An attempt to consult with the public over the Asian version of the TPP has been given the thumbs down by free-trade sceptics.
By Patrick O’Meara, Economics Correspondent Source: www.radionz.co.nz
A live-streamed public meeting was held yesterday as part of the talks in Auckland this week about the proposed Regional Comprehensive Economic Partnership (RCEP).
The 13th round of talks for the Regional Comprehensive Economic Partnership (RCEP) – the Asian version of the Trans-Pacific Partnership (TPP) – is under way in Auckland.
It covers 3 billion people and includes countries such as China, India, Japan and Korea and represents 27 percent of global trade*.
Trade Minister Todd McClay told the meeting of 50 people it was important to hear all sides’ views on trade pacts like TPP and RCEP.
“I’m very keen to hear from others in the room, and to hear their comments and to answer questions where I can.
“But I would state again and ask you to consider this is the start of a conversation. It’s not a consultation and it’s the start of engagement,” Mr McClay said.
But some participants felt the process was a sham.
Auckland law professor and TPP critic Jane Kelsey was particularly riled stakeholders had only two minutes each to present their views in the two sessions earlier in the afternoon, and only a minute to ask questions during the public meeting.
“Minister, I was very pleased when you initially said you would open up the process in ways they hadn’t been before. But I have to say frankly this is not good enough.
“It turns out that industry has an additional session tomorrow to advise negotiators on what regulations they want changed.”
Professor Kelsey said the so-called engagement actually represented a major step backwards from the early days of the TPP talks, and even at the previous RCEP round in Perth.
“MFAT’s own account of the Auckland round in December 2012, before the TPPA negotiations went underground, said more than 300 stakeholders from over 200 organisation made over 71 presentations on topics including intellectual property, labour, environment, market access, and a investment and a briefing with chief negotiators,” Professor Kelsey said.
Barry Coates of It’s Our Future also took the government to task, arguing consultation and holding the government to account meant releasing the draft negotiation agreement.
“In order to undertake proper analysis and have a proper consultation we need proper information. Minister, will you release the text of the agreement?” Mr Coates said.
Mr McClay was not going to do that, but he did promise to explore new ways to improve the dialogue between all sides in the future.
“There’s a lot of people in the room very keen to find more ways for us to have this conversation. So let’s take a little bit of time and see. I don’t think RCEP is going to be concluded this week.
“I want to find ways for us to talk about these issues in greater depth and at a bit more length,” Mr McClay said.
New Zealand’s lead negotiator, Mark Trainor, did take issue with Professor Kelsey over the industry meeting with RCEP negotiators.
He said the meeting was well-flagged, and would specifically deal with businesses first-hand knowledge of the use of non-tariff barriers to stifle trade.
“It’s an attempt to ensure that negotiators well understand that. There is a lot of concern around non-tariff measures from various sectors, both business and other countries.” Mr Trainor said.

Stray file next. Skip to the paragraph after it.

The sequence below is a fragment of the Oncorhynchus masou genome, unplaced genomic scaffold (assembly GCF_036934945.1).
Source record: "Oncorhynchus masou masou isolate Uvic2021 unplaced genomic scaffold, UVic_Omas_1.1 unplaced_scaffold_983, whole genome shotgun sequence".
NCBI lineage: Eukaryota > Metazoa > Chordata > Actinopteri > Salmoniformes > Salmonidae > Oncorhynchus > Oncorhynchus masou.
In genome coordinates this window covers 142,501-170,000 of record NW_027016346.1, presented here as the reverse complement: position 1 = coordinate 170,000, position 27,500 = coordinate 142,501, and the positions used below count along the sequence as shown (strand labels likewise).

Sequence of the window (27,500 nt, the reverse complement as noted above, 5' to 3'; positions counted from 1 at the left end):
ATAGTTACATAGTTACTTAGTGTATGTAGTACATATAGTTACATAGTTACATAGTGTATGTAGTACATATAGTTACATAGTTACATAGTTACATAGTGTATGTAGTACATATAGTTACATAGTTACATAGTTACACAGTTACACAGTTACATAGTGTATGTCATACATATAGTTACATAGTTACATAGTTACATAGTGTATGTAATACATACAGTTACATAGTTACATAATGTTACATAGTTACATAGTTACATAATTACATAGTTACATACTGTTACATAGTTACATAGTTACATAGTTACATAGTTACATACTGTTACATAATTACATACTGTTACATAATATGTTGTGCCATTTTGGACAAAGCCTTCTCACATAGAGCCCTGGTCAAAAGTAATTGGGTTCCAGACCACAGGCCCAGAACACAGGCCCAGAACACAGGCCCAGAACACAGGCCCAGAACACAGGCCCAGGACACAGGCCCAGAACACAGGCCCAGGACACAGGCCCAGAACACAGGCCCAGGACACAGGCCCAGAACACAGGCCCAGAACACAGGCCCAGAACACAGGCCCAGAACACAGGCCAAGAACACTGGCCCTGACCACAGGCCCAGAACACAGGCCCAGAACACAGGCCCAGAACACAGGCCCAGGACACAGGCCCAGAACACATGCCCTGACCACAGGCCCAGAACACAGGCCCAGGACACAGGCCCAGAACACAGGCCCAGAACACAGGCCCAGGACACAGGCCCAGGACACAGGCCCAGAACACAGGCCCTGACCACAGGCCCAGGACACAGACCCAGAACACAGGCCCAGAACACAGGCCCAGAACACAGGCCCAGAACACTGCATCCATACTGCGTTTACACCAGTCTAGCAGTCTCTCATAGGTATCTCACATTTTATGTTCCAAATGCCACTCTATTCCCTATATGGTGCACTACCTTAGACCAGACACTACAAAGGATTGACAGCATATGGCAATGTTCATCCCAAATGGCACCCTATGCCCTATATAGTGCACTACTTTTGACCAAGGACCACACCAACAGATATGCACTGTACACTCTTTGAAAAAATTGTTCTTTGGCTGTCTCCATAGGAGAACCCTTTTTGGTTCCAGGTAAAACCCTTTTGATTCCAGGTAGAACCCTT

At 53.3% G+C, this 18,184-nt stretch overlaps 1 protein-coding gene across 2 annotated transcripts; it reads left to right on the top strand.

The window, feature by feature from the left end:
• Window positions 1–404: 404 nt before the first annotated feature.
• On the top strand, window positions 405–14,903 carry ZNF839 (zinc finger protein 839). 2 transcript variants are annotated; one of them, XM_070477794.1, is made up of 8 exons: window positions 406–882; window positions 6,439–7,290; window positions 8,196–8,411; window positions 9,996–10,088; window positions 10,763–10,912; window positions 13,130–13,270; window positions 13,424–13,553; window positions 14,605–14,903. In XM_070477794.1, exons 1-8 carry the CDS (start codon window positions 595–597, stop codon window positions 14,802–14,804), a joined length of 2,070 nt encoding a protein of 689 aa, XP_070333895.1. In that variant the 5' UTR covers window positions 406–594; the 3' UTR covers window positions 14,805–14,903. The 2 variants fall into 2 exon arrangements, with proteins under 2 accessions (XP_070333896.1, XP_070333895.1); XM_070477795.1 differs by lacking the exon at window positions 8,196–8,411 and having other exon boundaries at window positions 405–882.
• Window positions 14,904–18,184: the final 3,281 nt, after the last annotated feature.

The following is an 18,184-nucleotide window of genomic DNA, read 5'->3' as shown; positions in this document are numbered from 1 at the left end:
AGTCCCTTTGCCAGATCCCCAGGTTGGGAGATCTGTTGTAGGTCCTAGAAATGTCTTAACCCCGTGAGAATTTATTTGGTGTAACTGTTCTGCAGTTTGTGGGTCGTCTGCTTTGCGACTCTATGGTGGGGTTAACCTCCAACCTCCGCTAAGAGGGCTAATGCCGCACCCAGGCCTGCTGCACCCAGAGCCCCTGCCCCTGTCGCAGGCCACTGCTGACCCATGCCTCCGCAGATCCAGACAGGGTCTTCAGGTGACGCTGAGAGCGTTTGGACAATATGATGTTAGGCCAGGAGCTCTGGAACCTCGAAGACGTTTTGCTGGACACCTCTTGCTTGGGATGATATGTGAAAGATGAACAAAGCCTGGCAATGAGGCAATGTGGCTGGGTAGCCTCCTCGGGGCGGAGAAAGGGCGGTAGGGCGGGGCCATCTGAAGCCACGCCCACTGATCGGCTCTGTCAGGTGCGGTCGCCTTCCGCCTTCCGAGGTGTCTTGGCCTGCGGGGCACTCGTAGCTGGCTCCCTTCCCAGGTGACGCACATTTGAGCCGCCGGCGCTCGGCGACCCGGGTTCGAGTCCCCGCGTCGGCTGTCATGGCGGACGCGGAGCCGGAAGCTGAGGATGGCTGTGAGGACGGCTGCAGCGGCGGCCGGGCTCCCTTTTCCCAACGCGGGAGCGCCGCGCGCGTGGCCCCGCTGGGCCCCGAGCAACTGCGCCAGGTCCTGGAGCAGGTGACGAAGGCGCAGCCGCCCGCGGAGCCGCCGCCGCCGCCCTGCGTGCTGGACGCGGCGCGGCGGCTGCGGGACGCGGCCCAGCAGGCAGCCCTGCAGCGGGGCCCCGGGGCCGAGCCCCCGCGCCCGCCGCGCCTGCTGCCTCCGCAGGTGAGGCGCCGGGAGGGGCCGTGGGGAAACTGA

Issues that were canvassed in TPP were also raised at the meeting, including access to affordable drugs for the poor and allowing foreign corporates to sue governments.
Health groups said a leaked copy of the intellectual property text being discussed at RCEP showed Japan and South Korea had made several proposals to include intellectual property rules that would undermine access to affordable generic medicines.
“The RCEP trade deal threatens to undermine India and China’s role as major suppliers of generic medicines for people in the developing world, including both low- and middle-income countries such as Cambodia, China, India, Indonesia, Laos, Myanmar, the Philippines and Thailand.
“Access to affordable generic medicines is vital for these countries to address public health challenges, including HIV, tuberculosis, viral hepatitis and non-communicable diseases,” Belinda Townsend of Public Health Association of Australia said.
Business groups at the meeting asked about the benefits of RCEP for small and medium-sized businesses, and what was being done to promote the liberalisation of the services sector, which accounts for 70 percent of New Zealand’s economy.
Mr McClay said reducing non-tariff barriers (NTB) were essential for New Zealand’s SMEs (Small and Medium-sized Enterprises), and he foreshadowed that the government would ask officials later in the year to do more work in this area.
“To understand them better and where we can move through them and distinguish those where procedures are different and those that are actually being used as barrier to trade.”
On services Mr McClay said he wanted to “level the playing field” through the RCEP talks.
“Increasingly services will become a bigger part of the New Zealand economy. We need to have better access for our people to all of these markets so services trade can grow,” Mr McClay said.
Barriers to services trade can include the use of minimum capital requirements to price foreign firms out of markets, or rules that stipulate firms setting up a foreign subsidiary must use a national of that country, and who also holds a controlling stake.
* There are 16 countries involved in RCEP: the 10 members of ASEAN – Brunei-Darussalam, Cambodia, Indonesia, Laos, Malaysia, Myanmar, the Philippines, Singapore, Thailand and Vietnam – plus the six countries with which ASEAN has free trade agreements: Australia, China, India, Japan, Korea, and New Zealand.